Your Neighborhood, Your Dog

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Filed in Dogs, Getting a New Puppy/Dog, Safety

When you bring a dog into your home, you do more than just add it to your family, you also add it to the neighborhood. As a responsible pet owner and as a member of your community, you'll want to make sure that your pet is a welcome member of your neighborhood. But how do you make sure that your neighbors are as happy to have your dog around as you are? It's easy, provided you take a few important things into consideration.

Keep Your Pet Contained

Besides the local ordinances that cover leash and fencing requirements, it just makes good sense to keep your dog safely contained in a fenced yard or on a lead (only when supervised) or in your apartment. Most neighborhoods and communities have strict requirements governing free roaming pets. The arguments supporting the need for "pet containment" are many. For starters, there is the safety of the pet. Too many pets are lost to the dangers of roaming. Car accidents, ingestion of toxins and pets who are forever lost top the list of reasons why it's safer for your pet to remain contained. Then consider the benefits for your neighborhood. Roaming pets are the cause of untold amounts of property damage and splintered friendships, from over turned trash cans and piles left in front yards, to roaming pets who use doggy doors to get into other people's houses, to harming children. Your neighbors are likely to be more willing to accept a dog who is safely contained on their owner's property.

Remember the Children

If your neighborhood has children, you have a clear responsibility to socialize your dog, especially if it is likely to come into contact with children. We all remember that house on the corner that had the big, drooling, viscous dog. We used to cross the street before getting to that house so that we didn't have to walk in front of it. A "mean dog" can easily become a disruption in an otherwise pleasant neighborhood. If your pet is not socialized to children and their noises and behaviors, your have a responsibility to keep your pet away from children and vice-versa. Many people have trained guard dogs on their property. There should be notices to warn others that the pets on the property are not there to be friendly. You should take the time to speak to the parents of the children in your community to let them know that their kids should never approach your dog unless you are there to supervise the visit.

A Welcomed Addition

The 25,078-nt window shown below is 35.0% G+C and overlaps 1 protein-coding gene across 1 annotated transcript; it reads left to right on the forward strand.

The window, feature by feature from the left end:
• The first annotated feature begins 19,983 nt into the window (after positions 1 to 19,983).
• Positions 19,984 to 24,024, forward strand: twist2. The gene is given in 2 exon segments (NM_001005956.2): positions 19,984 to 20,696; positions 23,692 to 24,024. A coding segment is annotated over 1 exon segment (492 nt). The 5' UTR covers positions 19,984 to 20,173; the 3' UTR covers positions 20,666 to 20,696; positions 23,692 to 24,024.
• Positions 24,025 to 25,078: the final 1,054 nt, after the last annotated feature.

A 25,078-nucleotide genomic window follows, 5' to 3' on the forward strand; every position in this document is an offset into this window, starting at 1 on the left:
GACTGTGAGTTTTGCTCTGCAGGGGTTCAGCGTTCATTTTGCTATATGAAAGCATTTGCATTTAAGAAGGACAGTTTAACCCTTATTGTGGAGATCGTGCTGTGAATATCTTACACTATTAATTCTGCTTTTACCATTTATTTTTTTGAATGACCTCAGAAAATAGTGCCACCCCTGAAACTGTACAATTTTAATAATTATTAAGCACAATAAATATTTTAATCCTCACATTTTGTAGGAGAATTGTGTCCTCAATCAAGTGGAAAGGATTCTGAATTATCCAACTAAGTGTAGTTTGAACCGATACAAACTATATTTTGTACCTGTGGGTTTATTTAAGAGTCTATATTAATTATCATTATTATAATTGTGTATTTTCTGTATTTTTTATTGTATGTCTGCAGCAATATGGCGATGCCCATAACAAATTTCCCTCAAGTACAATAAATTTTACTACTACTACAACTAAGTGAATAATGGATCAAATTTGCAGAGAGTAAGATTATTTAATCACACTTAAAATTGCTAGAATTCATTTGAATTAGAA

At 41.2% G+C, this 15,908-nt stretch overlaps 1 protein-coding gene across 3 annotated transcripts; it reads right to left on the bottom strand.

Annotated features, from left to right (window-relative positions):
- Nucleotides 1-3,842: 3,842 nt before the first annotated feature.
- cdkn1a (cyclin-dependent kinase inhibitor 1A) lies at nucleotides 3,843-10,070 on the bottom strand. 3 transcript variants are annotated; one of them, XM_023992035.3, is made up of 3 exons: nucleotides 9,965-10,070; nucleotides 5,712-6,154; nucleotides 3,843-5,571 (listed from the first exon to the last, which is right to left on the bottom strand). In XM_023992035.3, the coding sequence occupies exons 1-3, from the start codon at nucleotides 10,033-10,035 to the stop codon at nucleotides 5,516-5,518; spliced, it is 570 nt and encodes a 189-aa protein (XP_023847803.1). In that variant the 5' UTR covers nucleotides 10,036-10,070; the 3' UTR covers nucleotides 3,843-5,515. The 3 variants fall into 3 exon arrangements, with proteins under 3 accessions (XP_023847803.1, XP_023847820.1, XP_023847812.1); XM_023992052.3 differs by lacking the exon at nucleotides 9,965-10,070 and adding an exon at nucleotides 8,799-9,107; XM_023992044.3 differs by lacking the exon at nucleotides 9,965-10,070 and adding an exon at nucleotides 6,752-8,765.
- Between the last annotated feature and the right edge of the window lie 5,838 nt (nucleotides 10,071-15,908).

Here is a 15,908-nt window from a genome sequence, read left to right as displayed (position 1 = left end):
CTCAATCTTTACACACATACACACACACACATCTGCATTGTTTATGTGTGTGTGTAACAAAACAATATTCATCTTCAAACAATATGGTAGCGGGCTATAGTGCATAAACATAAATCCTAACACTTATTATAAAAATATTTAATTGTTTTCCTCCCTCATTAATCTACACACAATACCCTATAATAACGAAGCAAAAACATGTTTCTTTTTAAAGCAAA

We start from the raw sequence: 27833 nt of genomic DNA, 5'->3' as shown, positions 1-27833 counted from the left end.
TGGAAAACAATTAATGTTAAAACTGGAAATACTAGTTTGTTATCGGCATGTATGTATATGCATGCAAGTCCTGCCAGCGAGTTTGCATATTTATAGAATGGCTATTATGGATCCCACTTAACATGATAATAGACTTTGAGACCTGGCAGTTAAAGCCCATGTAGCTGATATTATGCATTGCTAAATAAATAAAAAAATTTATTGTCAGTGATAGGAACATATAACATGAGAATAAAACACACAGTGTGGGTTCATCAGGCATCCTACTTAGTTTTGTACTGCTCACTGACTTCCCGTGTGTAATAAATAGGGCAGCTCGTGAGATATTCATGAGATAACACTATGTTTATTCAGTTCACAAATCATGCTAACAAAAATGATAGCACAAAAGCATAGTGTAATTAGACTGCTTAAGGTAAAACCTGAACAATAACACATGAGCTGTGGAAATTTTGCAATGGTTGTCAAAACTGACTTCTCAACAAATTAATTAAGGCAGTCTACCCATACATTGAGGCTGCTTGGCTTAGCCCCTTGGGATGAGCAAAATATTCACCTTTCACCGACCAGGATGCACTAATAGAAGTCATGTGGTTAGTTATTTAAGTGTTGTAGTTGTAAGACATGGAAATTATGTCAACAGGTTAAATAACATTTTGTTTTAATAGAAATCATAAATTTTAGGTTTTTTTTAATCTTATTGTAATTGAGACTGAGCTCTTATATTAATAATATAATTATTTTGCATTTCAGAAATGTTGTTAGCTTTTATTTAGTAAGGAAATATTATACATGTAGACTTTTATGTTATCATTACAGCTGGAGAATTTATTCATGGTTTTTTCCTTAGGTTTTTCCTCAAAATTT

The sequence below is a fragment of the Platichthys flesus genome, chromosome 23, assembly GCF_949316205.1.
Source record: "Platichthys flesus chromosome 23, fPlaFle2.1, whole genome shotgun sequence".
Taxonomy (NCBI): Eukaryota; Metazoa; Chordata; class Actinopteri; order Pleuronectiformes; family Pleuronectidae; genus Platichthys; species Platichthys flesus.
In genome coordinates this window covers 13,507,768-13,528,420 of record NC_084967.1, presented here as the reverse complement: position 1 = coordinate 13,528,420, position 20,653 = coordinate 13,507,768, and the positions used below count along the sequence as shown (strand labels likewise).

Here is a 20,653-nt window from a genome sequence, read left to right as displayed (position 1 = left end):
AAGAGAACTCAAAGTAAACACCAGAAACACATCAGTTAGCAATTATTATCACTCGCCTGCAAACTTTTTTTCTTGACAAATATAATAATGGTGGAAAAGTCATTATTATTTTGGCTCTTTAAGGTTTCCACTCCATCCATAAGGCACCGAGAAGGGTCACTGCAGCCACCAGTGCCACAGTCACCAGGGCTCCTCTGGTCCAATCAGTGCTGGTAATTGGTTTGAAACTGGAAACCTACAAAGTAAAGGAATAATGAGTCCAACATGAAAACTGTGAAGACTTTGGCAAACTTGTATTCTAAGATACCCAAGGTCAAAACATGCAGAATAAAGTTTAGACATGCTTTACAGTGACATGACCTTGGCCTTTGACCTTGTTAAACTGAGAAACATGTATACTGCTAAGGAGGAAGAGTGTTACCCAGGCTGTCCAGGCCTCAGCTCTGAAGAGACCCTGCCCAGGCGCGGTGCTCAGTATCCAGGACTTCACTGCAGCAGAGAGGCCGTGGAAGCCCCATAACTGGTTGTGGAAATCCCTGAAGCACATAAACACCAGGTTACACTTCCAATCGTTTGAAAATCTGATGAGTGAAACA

Being a responsible pet owner has many different meanings. For most professionals in the field, a major part of being a responsible pet owner is obedience training. A pet who is well trained is a joy to be around. More importantly, a well-trained dog is less of a safety risk. One well known training program around is the American Kennel Club's Canine Good Citizen training program, which promotes responsible pet ownership through the public service of socializing and training your pet.

When People Come on Your Property

If your house is a busy place, with neighborhood children coming and going, deliveries being made and service/repair companies moving about, you'll no doubt want to socialize your pet to be aware, but passive when strangers come into their territory. A house that erupts with howls and barking every time the doorbell rings or when a car passes by is a house, which is likely to draw fewer visitors in the future. Dogs who have to be closed in a bathroom any time someone comes on or near the property is a potential danger to the neighborhood. If your dog acts like he is going to lunge at the person on the other side of the door, that is considered an unsafe situation.

Barking the Night Away

There is nothing that will turn good neighbors into fast enemies like a barking dog (worse yet, more than one barking dog!). If your dogs are barkers, you will need to take some steps to improve the situation. Obedience training will go a long way to improve the situation. Go beyond the basics and train your dogs to bark on command. Once dogs learn this skill, they are less likely to bark for no reason.

Make some introductions

When your get a new dog, take the time to go on a walk of the neighborhood and introduce your new family member to your neighbors. This is a great way to get in touch with busy neighbors, but it does so much more for you, the pet owner. If your neighbors have met your pet, they are more likely to be of help if your pet is ever lost or injured. This is also a great way to let neighborhood parents know about the "friendliness level" of your dog.

An untrained, obnoxious dog is a bane to any neighborhood, while a pleasant pet is such joy to be around. Prevent some stress and difficulty for you and your neighbors by following these Good Neighbor steps.

Deirdre Kelly is a teacher, free lance writer and dog owner living in Florida.

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